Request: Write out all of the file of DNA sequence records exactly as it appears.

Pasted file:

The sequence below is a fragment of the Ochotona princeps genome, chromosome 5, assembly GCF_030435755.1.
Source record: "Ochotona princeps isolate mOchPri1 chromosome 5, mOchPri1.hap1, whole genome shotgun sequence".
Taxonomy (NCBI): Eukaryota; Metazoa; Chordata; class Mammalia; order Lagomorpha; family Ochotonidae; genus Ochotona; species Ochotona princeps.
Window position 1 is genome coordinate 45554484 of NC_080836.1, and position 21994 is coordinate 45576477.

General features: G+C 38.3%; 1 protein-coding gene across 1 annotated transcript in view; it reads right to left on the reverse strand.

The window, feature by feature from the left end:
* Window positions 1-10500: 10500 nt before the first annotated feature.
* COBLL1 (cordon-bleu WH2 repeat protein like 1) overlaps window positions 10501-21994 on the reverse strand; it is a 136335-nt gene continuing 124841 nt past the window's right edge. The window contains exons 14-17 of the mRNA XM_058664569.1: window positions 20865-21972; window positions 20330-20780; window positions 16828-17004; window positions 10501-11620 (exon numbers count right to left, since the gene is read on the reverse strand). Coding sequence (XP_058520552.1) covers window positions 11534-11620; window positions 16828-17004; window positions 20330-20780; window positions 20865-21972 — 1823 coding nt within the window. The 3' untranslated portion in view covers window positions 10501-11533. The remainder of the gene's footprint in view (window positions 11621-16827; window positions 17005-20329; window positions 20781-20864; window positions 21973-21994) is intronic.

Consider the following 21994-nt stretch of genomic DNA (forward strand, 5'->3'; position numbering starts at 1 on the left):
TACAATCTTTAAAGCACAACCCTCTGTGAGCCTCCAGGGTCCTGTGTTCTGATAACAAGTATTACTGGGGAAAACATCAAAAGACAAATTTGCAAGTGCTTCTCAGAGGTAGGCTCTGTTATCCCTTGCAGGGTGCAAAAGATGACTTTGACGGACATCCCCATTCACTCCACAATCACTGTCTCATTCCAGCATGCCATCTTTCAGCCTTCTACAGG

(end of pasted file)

The sequence below is a fragment of the Ochotona princeps genome, chromosome 5, assembly GCF_030435755.1.
Source record: "Ochotona princeps isolate mOchPri1 chromosome 5, mOchPri1.hap1, whole genome shotgun sequence".
Taxonomy (NCBI): Eukaryota; Metazoa; Chordata; class Mammalia; order Lagomorpha; family Ochotonidae; genus Ochotona; species Ochotona princeps.
Window position 1 is genome coordinate 45554484 of NC_080836.1, and position 21994 is coordinate 45576477.

General features: G+C 38.3%; 1 protein-coding gene across 1 annotated transcript in view; it reads right to left on the reverse strand.

The window, feature by feature from the left end:
* Window positions 1-10500: 10500 nt before the first annotated feature.
* COBLL1 (cordon-bleu WH2 repeat protein like 1) overlaps window positions 10501-21994 on the reverse strand; it is a 136335-nt gene continuing 124841 nt past the window's right edge. The window contains exons 14-17 of the mRNA XM_058664569.1: window positions 20865-21972; window positions 20330-20780; window positions 16828-17004; window positions 10501-11620 (exon numbers count right to left, since the gene is read on the reverse strand). Coding sequence (XP_058520552.1) covers window positions 11534-11620; window positions 16828-17004; window positions 20330-20780; window positions 20865-21972 — 1823 coding nt within the window. The 3' untranslated portion in view covers window positions 10501-11533. The remainder of the gene's footprint in view (window positions 11621-16827; window positions 17005-20329; window positions 20781-20864; window positions 21973-21994) is intronic.

Consider the following 21994-nt stretch of genomic DNA (forward strand, 5'->3'; position numbering starts at 1 on the left):
TACAATCTTTAAAGCACAACCCTCTGTGAGCCTCCAGGGTCCTGTGTTCTGATAACAAGTATTACTGGGGAAAACATCAAAAGACAAATTTGCAAGTGCTTCTCAGAGGTAGGCTCTGTTATCCCTTGCAGGGTGCAAAAGATGACTTTGACGGACATCCCCATTCACTCCACAATCACTGTCTCATTCCAGCATGCCATCTTTCAGCCTTCTACAGG